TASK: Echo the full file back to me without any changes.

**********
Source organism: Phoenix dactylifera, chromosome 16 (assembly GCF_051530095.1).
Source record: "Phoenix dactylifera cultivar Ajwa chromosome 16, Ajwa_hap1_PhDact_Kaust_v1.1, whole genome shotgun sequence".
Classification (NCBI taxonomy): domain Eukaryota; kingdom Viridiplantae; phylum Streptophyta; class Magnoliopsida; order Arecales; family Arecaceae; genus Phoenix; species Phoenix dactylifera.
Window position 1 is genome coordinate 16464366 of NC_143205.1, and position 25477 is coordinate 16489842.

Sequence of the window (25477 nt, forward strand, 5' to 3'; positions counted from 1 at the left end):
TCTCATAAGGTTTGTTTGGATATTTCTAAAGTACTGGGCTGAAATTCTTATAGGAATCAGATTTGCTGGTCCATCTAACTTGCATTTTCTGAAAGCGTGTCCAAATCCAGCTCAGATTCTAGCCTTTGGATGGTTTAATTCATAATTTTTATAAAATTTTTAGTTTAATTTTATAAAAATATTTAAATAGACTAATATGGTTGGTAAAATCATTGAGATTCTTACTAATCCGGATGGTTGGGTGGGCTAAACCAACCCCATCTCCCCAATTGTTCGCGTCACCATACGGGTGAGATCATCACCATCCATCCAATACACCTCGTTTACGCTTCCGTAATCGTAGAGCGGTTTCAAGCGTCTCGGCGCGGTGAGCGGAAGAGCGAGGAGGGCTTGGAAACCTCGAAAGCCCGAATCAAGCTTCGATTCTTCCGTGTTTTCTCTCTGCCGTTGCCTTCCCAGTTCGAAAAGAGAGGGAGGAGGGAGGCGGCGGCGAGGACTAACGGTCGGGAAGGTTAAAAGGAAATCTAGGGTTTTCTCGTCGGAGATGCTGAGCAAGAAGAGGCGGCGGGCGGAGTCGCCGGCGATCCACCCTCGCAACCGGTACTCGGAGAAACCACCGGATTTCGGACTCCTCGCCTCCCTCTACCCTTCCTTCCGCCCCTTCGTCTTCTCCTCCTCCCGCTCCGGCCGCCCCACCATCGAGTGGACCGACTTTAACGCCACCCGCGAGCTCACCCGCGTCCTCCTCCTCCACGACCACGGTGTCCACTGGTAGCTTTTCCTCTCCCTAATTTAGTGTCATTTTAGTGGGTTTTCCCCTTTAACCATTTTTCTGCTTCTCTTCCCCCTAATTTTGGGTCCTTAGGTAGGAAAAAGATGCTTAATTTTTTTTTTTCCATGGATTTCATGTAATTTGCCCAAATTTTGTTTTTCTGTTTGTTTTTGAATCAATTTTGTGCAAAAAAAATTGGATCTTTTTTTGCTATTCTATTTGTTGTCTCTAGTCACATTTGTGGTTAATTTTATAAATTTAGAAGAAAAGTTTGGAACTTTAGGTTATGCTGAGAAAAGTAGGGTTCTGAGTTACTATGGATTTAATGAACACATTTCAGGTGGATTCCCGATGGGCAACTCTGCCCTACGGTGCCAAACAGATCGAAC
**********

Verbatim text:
Source organism: Phoenix dactylifera, chromosome 16 (assembly GCF_051530095.1).
Source record: "Phoenix dactylifera cultivar Ajwa chromosome 16, Ajwa_hap1_PhDact_Kaust_v1.1, whole genome shotgun sequence".
Classification (NCBI taxonomy): domain Eukaryota; kingdom Viridiplantae; phylum Streptophyta; class Magnoliopsida; order Arecales; family Arecaceae; genus Phoenix; species Phoenix dactylifera.
Window position 1 is genome coordinate 16464366 of NC_143205.1, and position 25477 is coordinate 16489842.

Sequence of the window (25477 nt, forward strand, 5' to 3'; positions counted from 1 at the left end):
TCTCATAAGGTTTGTTTGGATATTTCTAAAGTACTGGGCTGAAATTCTTATAGGAATCAGATTTGCTGGTCCATCTAACTTGCATTTTCTGAAAGCGTGTCCAAATCCAGCTCAGATTCTAGCCTTTGGATGGTTTAATTCATAATTTTTATAAAATTTTTAGTTTAATTTTATAAAAATATTTAAATAGACTAATATGGTTGGTAAAATCATTGAGATTCTTACTAATCCGGATGGTTGGGTGGGCTAAACCAACCCCATCTCCCCAATTGTTCGCGTCACCATACGGGTGAGATCATCACCATCCATCCAATACACCTCGTTTACGCTTCCGTAATCGTAGAGCGGTTTCAAGCGTCTCGGCGCGGTGAGCGGAAGAGCGAGGAGGGCTTGGAAACCTCGAAAGCCCGAATCAAGCTTCGATTCTTCCGTGTTTTCTCTCTGCCGTTGCCTTCCCAGTTCGAAAAGAGAGGGAGGAGGGAGGCGGCGGCGAGGACTAACGGTCGGGAAGGTTAAAAGGAAATCTAGGGTTTTCTCGTCGGAGATGCTGAGCAAGAAGAGGCGGCGGGCGGAGTCGCCGGCGATCCACCCTCGCAACCGGTACTCGGAGAAACCACCGGATTTCGGACTCCTCGCCTCCCTCTACCCTTCCTTCCGCCCCTTCGTCTTCTCCTCCTCCCGCTCCGGCCGCCCCACCATCGAGTGGACCGACTTTAACGCCACCCGCGAGCTCACCCGCGTCCTCCTCCTCCACGACCACGGTGTCCACTGGTAGCTTTTCCTCTCCCTAATTTAGTGTCATTTTAGTGGGTTTTCCCCTTTAACCATTTTTCTGCTTCTCTTCCCCCTAATTTTGGGTCCTTAGGTAGGAAAAAGATGCTTAATTTTTTTTTTTCCATGGATTTCATGTAATTTGCCCAAATTTTGTTTTTCTGTTTGTTTTTGAATCAATTTTGTGCAAAAAAAATTGGATCTTTTTTTGCTATTCTATTTGTTGTCTCTAGTCACATTTGTGGTTAATTTTATAAATTTAGAAGAAAAGTTTGGAACTTTAGGTTATGCTGAGAAAAGTAGGGTTCTGAGTTACTATGGATTTAATGAACACATTTCAGGTGGATTCCCGATGGGCAACTCTGCCCTACGGTGCCAAACAGATCGAAC